In this study we demonstrated that patients with clinically-diagnosed FTD were significantly more likely to generate the word "f*ck" on letter fluency testing during neuropsychological assessment than AD patients. This was true despite the overall decreased verbal fluency of FTD patients relative to the AD patients. Even though the sensitivity was modest, none of the 38 AD subjects generated the word "f*ck," thus the production of this particular word was pathognomonic in this patient population.

There was a trend for FTD patients to produce fewer words overall during letter fluency testing, consistent with FTD patients having diminished verbal abilities overall relative to the patients with AD. Greater deficits in language abilities in general and letter fluency in particular22 have been reported in FTD relative to AD with AD and clinically-defined subgroups of FTD (semantic dementia and primary progressive aphasia) exhibiting differences in the patterns of deficit in category and letter fluency tasks13. Lesion studies suggest that decreased letter fluency occurs with damage to the left frontal lobe23 and functional imaging studies suggest a role of the left inferior prefrontal cortex in both semantic and phonological fluency24. The reason for increased production of expletives in FTD over AD may be related to impaired interpersonal conduct, diminished language abilities, or both. Impaired self-monitoring abilities, e.g. for whether or not one is offending someone, is well-described in FTD25. However, we were unable to demonstrate an association between diminished capacity for response inhibition as measured with the Stroop interference score and production of "f*ck" or profanity in general. This could be due to the incompleteness of the data with regard to the Stroop test or that diminished response inhibition as measured with the Stroop test is fundamentally different from that which leads to increased profanity use during letter fluency testing. Nonetheless, as orbitofrontal lesions are associated with diminished empathy and impaired social comportment26, degenerative changes in these areas may underlie the observed usage of profanity during letter fluency testing.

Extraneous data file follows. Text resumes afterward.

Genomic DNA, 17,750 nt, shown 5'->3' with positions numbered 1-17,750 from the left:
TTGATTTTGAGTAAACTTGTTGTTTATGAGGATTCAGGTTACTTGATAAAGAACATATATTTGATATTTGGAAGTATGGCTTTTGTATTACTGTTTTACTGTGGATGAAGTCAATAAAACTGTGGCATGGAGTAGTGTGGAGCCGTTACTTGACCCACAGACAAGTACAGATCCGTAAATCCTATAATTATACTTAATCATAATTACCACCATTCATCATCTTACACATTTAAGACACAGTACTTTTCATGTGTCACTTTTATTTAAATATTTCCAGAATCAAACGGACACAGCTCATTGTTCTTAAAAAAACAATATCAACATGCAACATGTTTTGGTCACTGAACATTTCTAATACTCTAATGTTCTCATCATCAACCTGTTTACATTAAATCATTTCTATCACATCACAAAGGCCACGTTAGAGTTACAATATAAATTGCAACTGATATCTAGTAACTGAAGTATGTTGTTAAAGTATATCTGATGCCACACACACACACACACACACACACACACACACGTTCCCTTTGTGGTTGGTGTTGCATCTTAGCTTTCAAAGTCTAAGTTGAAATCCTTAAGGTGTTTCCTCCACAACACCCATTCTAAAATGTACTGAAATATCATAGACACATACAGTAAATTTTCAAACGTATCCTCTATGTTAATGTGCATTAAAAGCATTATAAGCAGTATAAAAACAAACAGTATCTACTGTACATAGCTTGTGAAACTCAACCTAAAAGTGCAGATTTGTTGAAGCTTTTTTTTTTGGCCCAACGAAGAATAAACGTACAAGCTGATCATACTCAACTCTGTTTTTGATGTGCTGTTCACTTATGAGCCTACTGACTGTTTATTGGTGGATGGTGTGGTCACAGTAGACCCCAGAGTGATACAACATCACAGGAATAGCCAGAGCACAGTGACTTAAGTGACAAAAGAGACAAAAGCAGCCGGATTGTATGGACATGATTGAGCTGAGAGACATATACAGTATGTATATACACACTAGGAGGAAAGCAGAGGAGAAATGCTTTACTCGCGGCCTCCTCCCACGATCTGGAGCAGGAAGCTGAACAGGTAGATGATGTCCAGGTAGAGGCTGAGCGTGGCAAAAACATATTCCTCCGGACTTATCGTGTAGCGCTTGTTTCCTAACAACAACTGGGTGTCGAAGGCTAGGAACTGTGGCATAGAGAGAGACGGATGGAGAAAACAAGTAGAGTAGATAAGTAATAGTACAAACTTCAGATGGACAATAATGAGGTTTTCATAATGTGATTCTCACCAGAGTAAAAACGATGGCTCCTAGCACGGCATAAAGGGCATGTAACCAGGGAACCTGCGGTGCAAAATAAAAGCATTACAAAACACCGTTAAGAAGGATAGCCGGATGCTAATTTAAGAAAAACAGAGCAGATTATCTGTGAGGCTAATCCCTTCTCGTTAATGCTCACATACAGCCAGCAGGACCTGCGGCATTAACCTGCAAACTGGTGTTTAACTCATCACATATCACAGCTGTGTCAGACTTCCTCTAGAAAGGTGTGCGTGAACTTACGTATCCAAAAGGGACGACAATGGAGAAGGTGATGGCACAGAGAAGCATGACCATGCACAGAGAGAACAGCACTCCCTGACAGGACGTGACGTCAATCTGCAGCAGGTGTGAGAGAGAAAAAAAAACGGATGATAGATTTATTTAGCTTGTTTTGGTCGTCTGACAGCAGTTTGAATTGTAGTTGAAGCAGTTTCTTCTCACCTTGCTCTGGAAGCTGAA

Another contributing factor might be related to the hemispheric lateralization of language. It is thought that the left hemisphere mediates propositional aspects of language whereas the right hemisphere subserves emotional and prosodic attributes of communication27. Preserved use of expletives in otherwise severely aphasic persons with left hemisphere damage is a well-recognized phenomenon28. Described as far back as the 1870s by Hughlings Jackson29 and then elaborated on by Critchley in the 1970's30 it is thought that the ability to conceptualize propositions is impaired in left-hemisphere damaged subjects, leaving relatively intact more automatic expressive abilities performed by the right hemisphere. Generation of the word "f*ck" was slightly but not significantly more common in the subjects with PNFA or SD (27%) than in those with bvFTD (20%). It may therefore be that having disproportionate left hemisphere relative to right hemisphere damage in degenerative dementias contributes to the use of profanity during letter fluency testing.